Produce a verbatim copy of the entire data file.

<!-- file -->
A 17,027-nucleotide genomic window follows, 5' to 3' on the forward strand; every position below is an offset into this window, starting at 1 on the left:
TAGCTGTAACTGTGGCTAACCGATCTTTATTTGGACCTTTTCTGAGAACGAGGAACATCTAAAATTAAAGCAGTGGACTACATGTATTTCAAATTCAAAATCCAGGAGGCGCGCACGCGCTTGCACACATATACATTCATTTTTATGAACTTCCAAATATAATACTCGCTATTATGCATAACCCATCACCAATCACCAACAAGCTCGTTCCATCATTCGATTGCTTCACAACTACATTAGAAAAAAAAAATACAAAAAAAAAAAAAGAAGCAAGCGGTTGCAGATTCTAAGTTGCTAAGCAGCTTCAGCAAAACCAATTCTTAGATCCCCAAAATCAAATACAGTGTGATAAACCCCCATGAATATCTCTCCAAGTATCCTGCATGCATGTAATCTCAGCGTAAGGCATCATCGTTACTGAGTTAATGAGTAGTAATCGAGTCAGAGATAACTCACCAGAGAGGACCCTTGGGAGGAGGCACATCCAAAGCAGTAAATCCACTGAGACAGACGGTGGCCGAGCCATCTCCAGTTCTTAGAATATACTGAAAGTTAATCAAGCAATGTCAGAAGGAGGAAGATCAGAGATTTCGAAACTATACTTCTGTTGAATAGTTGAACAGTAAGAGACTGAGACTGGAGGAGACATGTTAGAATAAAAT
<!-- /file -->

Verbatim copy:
A 17,027-nucleotide genomic window follows, 5' to 3' on the forward strand; every position below is an offset into this window, starting at 1 on the left:
TAGCTGTAACTGTGGCTAACCGATCTTTATTTGGACCTTTTCTGAGAACGAGGAACATCTAAAATTAAAGCAGTGGACTACATGTATTTCAAATTCAAAATCCAGGAGGCGCGCACGCGCTTGCACACATATACATTCATTTTTATGAACTTCCAAATATAATACTCGCTATTATGCATAACCCATCACCAATCACCAACAAGCTCGTTCCATCATTCGATTGCTTCACAACTACATTAGAAAAAAAAAATACAAAAAAAAAAAAAGAAGCAAGCGGTTGCAGATTCTAAGTTGCTAAGCAGCTTCAGCAAAACCAATTCTTAGATCCCCAAAATCAAATACAGTGTGATAAACCCCCATGAATATCTCTCCAAGTATCCTGCATGCATGTAATCTCAGCGTAAGGCATCATCGTTACTGAGTTAATGAGTAGTAATCGAGTCAGAGATAACTCACCAGAGAGGACCCTTGGGAGGAGGCACATCCAAAGCAGTAAATCCACTGAGACAGACGGTGGCCGAGCCATCTCCAGTTCTTAGAATATACTGAAAGTTAATCAAGCAATGTCAGAAGGAGGAAGATCAGAGATTTCGAAACTATACTTCTGTTGAATAGTTGAACAGTAAGAGACTGAGACTGGAGGAGACATGTTAGAATAAAAT